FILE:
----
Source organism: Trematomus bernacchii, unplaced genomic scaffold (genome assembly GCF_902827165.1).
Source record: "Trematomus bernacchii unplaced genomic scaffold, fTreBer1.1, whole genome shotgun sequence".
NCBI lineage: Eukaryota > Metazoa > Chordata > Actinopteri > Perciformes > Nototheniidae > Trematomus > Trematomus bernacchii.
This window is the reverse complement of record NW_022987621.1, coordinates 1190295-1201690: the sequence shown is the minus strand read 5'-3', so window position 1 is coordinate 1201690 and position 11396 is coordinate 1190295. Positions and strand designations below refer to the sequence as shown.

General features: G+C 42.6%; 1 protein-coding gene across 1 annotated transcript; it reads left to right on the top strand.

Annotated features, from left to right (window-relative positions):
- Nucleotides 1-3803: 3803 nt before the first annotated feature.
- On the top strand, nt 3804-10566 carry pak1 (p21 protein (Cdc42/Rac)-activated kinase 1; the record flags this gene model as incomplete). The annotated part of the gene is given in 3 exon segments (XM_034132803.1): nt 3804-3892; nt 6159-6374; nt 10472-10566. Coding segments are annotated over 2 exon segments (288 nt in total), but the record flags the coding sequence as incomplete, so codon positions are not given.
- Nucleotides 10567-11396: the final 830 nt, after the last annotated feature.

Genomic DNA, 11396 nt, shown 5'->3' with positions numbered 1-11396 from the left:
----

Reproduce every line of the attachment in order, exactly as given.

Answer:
Source organism: Trematomus bernacchii, unplaced genomic scaffold (genome assembly GCF_902827165.1).
Source record: "Trematomus bernacchii unplaced genomic scaffold, fTreBer1.1, whole genome shotgun sequence".
NCBI lineage: Eukaryota > Metazoa > Chordata > Actinopteri > Perciformes > Nototheniidae > Trematomus > Trematomus bernacchii.
This window is the reverse complement of record NW_022987621.1, coordinates 1190295-1201690: the sequence shown is the minus strand read 5'-3', so window position 1 is coordinate 1201690 and position 11396 is coordinate 1190295. Positions and strand designations below refer to the sequence as shown.

General features: G+C 42.6%; 1 protein-coding gene across 1 annotated transcript; it reads left to right on the top strand.

Annotated features, from left to right (window-relative positions):
- Nucleotides 1-3803: 3803 nt before the first annotated feature.
- On the top strand, nt 3804-10566 carry pak1 (p21 protein (Cdc42/Rac)-activated kinase 1; the record flags this gene model as incomplete). The annotated part of the gene is given in 3 exon segments (XM_034132803.1): nt 3804-3892; nt 6159-6374; nt 10472-10566. Coding segments are annotated over 2 exon segments (288 nt in total), but the record flags the coding sequence as incomplete, so codon positions are not given.
- Nucleotides 10567-11396: the final 830 nt, after the last annotated feature.

Genomic DNA, 11396 nt, shown 5'->3' with positions numbered 1-11396 from the left: